Long-serving Chris immortalised at sewage works
Friday 18th September 2020 10:01
When he joined Thames Water aged just 18, Basingstoke’s Chris Newman never realised he’d still be there more than 40 YEARS later.
In fact, the compliance manager has made such an impact on the people he works with, they’ve named a brand new conference room at Chertsey sewage works in Surrey after him.
“It’s an absolute honour,” he said, “because when I am long gone it’s going to be here in years to come. Hopefully people will ask, ‘who was this Chris Newman guy?’”
After all these years, Chris is still passionate about making a difference for Britain’s biggest water company, and has no plans to retire just yet.
He said: “I spend a lot of time putting into layman’s terms the issues and the solutions we face every day on a sewage treatment works. The lads will come to me and ask ‘what
does this mean?’ I get a lot of pleasure out of that. I’d like to think I’m quite approachable.”
Chertsey sewage works serves around 89,000 customers across Chertsey, Egham, Lyne, Addlestone and parts of Weybridge. It also turns poo into power, producing all the green electricity it needs to run the site, and selling the rest to the National Grid.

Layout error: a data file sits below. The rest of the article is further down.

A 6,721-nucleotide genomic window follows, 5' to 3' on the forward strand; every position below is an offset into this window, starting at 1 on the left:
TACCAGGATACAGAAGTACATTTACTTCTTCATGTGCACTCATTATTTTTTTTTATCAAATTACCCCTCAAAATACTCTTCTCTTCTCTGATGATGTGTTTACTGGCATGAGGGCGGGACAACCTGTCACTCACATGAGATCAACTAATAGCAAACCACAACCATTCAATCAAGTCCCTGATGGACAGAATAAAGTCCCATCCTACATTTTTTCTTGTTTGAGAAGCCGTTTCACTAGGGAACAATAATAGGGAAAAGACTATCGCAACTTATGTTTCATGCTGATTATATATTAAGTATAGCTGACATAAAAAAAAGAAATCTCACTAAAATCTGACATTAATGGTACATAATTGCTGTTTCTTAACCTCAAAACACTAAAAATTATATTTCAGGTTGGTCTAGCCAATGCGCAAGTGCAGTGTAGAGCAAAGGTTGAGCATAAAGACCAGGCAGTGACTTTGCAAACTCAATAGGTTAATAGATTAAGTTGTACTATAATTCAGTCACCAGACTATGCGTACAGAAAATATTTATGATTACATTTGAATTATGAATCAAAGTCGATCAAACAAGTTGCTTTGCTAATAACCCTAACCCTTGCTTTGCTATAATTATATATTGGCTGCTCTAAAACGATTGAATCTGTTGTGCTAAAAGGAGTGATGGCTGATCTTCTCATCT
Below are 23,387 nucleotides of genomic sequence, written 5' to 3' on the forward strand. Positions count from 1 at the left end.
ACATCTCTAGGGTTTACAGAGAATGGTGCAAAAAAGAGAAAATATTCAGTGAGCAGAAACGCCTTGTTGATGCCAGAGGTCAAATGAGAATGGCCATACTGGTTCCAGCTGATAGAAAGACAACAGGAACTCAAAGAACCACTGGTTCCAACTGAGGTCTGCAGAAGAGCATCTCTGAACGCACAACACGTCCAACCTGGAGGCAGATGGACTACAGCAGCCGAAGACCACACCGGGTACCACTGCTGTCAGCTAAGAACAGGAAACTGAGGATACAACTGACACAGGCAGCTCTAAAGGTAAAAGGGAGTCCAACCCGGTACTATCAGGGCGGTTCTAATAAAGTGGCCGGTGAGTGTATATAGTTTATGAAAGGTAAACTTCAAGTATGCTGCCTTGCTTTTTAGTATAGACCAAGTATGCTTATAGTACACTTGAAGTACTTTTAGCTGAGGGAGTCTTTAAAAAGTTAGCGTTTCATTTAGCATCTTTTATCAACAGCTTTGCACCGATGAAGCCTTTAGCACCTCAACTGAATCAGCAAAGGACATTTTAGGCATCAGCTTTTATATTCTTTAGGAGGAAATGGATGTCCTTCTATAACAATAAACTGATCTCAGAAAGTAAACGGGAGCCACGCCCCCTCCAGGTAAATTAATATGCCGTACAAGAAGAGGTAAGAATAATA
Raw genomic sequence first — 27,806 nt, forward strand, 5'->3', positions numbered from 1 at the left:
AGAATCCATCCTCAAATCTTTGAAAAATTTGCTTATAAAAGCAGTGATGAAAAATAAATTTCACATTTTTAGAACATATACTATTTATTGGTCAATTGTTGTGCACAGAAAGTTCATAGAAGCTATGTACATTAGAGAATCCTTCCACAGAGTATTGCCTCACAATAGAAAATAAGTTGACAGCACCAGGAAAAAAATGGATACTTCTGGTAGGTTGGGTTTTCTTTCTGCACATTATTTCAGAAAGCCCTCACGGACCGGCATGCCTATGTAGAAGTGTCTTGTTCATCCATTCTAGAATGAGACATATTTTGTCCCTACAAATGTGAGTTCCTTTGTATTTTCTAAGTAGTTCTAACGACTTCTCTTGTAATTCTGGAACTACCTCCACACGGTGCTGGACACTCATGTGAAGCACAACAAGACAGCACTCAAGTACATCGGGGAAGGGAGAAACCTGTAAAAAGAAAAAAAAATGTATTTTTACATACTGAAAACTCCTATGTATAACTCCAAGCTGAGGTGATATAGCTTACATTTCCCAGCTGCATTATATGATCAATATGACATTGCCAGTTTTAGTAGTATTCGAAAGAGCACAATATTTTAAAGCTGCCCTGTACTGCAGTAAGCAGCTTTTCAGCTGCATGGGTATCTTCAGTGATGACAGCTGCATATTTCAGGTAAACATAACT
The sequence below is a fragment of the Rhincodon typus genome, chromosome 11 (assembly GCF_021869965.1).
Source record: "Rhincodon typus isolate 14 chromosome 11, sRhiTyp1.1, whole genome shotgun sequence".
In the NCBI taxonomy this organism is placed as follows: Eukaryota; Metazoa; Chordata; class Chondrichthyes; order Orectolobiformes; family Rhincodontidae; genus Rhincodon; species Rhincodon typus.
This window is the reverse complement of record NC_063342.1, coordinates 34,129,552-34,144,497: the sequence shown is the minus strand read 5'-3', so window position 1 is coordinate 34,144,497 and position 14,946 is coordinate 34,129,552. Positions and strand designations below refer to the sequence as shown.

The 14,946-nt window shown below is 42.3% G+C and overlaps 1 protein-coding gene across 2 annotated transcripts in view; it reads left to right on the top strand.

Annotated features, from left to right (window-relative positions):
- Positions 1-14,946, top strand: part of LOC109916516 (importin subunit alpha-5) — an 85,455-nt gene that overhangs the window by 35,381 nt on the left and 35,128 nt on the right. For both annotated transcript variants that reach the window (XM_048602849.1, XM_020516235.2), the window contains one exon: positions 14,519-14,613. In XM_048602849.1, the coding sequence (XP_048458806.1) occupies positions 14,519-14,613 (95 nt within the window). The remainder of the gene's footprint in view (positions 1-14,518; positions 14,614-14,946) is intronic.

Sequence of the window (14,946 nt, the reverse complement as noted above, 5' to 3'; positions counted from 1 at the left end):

Chris, who turns 59 later this year, was just 18 when he joined Thames Water as a general operator at Hartley Wintney sewage works in Hampshire in 1979.
“It was only meant to be a stop-gap,” he said, “but I just absolutely loved it, and here I am 41 years later. In the early days we used to spend all summer painting and grass cutting, and in the winter it was tree cutting.”
Since then Chris has been a sludge press operator, a team leader and a catchment manager. He is now a compliance manager, maintaining sewage treatment processes and managing a team of process scientists.
He said: “I like the fact every day is different. It’s a real team and family environment. Everybody looks out for each other; nobody would like to see anybody struggling. I enjoy the job that much, I don’t plan to retire any time soon!”
John Penicud, Thames Water regional operations manager, said: “Chris has made a significant difference to the performance of the sites in the south. He's a great coach and has used his experience to build the confidence of our teams to deliver a sustainable change. I’m not sure what we would do without him.”